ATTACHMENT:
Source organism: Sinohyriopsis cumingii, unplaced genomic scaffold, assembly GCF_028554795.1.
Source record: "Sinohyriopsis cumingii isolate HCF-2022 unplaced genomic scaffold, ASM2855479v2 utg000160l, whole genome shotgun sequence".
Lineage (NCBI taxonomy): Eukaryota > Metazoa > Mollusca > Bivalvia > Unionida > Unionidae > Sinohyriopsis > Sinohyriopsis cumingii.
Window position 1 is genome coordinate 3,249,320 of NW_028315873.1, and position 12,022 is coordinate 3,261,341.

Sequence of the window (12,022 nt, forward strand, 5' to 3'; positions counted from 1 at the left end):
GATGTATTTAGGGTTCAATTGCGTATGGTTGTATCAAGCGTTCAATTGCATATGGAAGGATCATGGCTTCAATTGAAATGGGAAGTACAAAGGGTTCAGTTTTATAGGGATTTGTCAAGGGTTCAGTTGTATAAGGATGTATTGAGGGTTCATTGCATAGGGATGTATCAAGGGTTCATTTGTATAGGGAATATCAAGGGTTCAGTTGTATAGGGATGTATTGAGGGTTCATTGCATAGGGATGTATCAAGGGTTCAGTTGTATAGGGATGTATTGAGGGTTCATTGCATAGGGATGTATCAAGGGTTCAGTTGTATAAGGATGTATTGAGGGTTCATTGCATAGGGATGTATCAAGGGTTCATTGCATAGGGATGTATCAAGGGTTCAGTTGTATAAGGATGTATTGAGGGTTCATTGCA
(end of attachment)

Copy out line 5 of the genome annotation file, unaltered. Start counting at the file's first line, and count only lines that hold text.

Sequence of the window (12,022 nt, forward strand, 5' to 3'; positions counted from 1 at the left end):